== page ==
An octogenarian con man sold fake sports cards of basketball superstar Michael Jordan to collectors for thousands of dollars, federal prosecutors in Brooklyn alleged Wednesday.
May Gilbert McNeil, 82, and his henchmen still without charges obtained authentic cases, labels and logos from a company that grades trading cards to trick collectors into buying fakes, prosecutors said.
His victims, including collectors from Manhasset, LI and Michigan, paid a total of more than $800,000 for what turned out to be forgeries, prosecutors said.
McNeil, of Denver, began conspiring to sell counterfeits as early as at least 2015, laying out his plans in emails with a co-conspirator, according to a criminal complaint.
“How’s that new headline project coming along, anyway?” McNeil asked in an August 2015 email, and his co-conspirator replied: “You and Jr. (i) in January will be traveling across the country in the US with cards in the new cases. You will make 5k on each deal,” the feds allege.
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He also began looking for fake IDs after employees at a Las Vegas sports card store realized he had sold them two fake baseball cards, the complaint states. The store kept a copy of his driver’s license after the sale.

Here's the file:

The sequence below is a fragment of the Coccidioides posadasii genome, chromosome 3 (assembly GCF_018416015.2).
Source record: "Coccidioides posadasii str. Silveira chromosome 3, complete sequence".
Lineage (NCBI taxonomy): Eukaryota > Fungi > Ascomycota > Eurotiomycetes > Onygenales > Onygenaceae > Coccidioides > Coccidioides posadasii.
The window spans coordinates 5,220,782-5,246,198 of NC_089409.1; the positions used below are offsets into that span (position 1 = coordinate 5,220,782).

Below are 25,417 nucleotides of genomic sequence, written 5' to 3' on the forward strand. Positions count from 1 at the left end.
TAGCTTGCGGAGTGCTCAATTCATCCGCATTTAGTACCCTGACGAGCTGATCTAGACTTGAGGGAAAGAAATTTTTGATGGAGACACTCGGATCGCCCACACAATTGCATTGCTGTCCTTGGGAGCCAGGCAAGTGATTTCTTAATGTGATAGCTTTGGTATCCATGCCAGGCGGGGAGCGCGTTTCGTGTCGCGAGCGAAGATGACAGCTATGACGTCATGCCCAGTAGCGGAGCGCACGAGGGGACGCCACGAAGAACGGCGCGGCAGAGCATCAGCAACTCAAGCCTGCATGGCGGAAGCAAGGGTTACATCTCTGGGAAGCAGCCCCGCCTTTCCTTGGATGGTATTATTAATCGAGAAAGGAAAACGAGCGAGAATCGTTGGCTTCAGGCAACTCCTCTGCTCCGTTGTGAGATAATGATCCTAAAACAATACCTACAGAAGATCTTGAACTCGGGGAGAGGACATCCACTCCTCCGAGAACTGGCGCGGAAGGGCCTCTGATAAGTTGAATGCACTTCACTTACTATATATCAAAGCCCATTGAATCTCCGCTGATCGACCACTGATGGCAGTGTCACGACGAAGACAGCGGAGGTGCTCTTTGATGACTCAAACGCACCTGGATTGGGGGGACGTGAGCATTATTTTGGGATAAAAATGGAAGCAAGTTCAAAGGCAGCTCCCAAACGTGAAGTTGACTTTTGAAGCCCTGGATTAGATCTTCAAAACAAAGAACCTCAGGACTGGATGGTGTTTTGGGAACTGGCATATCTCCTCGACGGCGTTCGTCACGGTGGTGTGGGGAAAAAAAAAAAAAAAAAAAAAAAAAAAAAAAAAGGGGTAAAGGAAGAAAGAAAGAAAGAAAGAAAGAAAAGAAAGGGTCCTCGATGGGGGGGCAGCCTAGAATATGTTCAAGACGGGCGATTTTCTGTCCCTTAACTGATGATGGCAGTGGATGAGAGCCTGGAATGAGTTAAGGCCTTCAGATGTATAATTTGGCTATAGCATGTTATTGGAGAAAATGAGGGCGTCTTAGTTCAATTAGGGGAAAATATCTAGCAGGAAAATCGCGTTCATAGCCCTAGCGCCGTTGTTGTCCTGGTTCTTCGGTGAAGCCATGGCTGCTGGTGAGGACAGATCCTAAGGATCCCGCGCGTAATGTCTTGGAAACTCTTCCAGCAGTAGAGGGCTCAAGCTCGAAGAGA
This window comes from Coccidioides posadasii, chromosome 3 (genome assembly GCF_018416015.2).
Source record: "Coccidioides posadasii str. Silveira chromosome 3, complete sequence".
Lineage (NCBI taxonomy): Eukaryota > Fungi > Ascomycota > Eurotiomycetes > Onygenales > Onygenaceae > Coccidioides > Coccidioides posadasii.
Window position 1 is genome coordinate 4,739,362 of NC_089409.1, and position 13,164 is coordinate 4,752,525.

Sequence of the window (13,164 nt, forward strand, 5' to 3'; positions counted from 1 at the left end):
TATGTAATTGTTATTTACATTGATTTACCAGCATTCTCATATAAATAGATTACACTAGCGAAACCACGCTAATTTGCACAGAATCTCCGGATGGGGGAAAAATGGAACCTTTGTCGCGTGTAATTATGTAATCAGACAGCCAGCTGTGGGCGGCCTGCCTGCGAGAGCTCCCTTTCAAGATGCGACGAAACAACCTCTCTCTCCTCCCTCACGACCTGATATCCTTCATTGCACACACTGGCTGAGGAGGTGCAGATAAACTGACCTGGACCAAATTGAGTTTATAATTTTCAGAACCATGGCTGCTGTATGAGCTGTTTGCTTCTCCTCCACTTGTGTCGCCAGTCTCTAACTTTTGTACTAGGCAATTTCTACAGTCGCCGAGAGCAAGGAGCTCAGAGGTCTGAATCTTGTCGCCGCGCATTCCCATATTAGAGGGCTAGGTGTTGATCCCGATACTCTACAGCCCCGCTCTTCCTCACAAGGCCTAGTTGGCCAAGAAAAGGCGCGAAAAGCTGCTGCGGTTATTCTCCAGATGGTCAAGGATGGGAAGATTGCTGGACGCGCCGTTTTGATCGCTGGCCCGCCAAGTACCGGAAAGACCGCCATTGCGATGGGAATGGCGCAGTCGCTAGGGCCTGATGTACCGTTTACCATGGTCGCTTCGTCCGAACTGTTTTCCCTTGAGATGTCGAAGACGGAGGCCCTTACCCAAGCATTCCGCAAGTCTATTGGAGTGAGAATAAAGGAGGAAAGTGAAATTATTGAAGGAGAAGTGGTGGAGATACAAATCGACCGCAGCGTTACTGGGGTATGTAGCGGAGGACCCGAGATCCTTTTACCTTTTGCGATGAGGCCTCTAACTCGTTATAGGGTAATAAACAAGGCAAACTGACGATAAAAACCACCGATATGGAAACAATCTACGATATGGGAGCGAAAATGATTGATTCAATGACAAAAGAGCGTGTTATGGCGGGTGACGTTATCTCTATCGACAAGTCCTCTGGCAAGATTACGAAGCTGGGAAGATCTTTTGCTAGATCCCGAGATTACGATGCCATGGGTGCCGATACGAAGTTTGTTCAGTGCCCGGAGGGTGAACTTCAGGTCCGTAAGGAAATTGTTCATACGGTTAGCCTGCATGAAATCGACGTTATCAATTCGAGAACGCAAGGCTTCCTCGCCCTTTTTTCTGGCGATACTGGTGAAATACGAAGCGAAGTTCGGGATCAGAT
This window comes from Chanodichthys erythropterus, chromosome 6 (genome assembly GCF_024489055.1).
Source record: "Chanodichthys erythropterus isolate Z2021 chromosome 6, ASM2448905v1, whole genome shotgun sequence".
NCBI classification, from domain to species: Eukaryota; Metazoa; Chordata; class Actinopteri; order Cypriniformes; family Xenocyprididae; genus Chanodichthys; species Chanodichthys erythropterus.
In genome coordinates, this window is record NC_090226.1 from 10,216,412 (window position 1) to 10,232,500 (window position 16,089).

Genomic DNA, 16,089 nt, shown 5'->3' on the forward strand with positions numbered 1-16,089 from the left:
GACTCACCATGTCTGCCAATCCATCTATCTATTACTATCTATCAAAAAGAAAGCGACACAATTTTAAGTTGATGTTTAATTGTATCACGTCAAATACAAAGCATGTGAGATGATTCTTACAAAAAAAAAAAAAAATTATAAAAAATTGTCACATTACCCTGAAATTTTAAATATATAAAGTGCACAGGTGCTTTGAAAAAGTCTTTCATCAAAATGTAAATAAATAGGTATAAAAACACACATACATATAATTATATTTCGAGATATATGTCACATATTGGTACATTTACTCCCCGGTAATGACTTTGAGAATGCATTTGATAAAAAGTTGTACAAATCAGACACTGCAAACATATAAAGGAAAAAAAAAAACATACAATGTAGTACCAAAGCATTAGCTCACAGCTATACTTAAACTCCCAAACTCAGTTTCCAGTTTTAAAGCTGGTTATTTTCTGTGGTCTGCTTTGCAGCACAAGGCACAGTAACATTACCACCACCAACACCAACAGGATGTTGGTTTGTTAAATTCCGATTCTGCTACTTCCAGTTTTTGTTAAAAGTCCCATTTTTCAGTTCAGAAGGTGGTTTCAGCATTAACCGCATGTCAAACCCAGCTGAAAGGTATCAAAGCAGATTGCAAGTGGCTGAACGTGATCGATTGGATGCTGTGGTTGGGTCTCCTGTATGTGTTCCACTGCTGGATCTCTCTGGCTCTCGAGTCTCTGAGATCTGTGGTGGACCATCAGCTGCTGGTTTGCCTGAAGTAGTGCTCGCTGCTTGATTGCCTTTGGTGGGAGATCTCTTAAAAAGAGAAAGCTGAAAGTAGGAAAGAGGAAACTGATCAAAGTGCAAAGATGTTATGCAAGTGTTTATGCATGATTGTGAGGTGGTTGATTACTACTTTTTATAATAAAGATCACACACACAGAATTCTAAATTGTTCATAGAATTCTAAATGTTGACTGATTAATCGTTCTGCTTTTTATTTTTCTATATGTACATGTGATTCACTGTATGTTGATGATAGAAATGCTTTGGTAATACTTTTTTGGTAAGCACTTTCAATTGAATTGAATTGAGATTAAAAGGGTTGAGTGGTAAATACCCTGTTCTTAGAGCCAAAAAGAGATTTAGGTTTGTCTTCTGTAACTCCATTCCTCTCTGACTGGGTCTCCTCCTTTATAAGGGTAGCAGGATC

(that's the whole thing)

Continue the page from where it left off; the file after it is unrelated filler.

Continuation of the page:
He met the Manhasset victim through an online auction site in the summer of 2019 and tricked him into buying a 1986 Michael Jordan Fleer cardit rated it a perfect 10 out of 10, for $4,500, prosecutors allege.
McNeil used his middle name, “Gilbert,” when he sold the Michigan victim several Michael Jordan cards and a card of retired Patriots quarterback Tom Brady in 2017, the feds said.
The same company that made the tamper-resistant cases and labels McNeil used later evaluated Michael Jordan’s cards and determined they were fake, authorities said.
McNeil had several other victims, according to the complaint.
That led to an investigation by the FBI and NYPD, and McNeil’s arrest Wednesday morning in Denver. He was arraigned in federal court in Colorado and will appear in Brooklyn at a later date.
“Fraud protection extends to all consumers, regardless of which team they support,” Brooklyn U.S. Attorney Breon Peace said Wednesday. “As alleged, the defendant orchestrated a far-reaching, year-long scheme to defraud sports trading card enthusiasts and the sports memorabilia industry. Our office is committed to addressing counterfeiting at all levels of the marketplace.”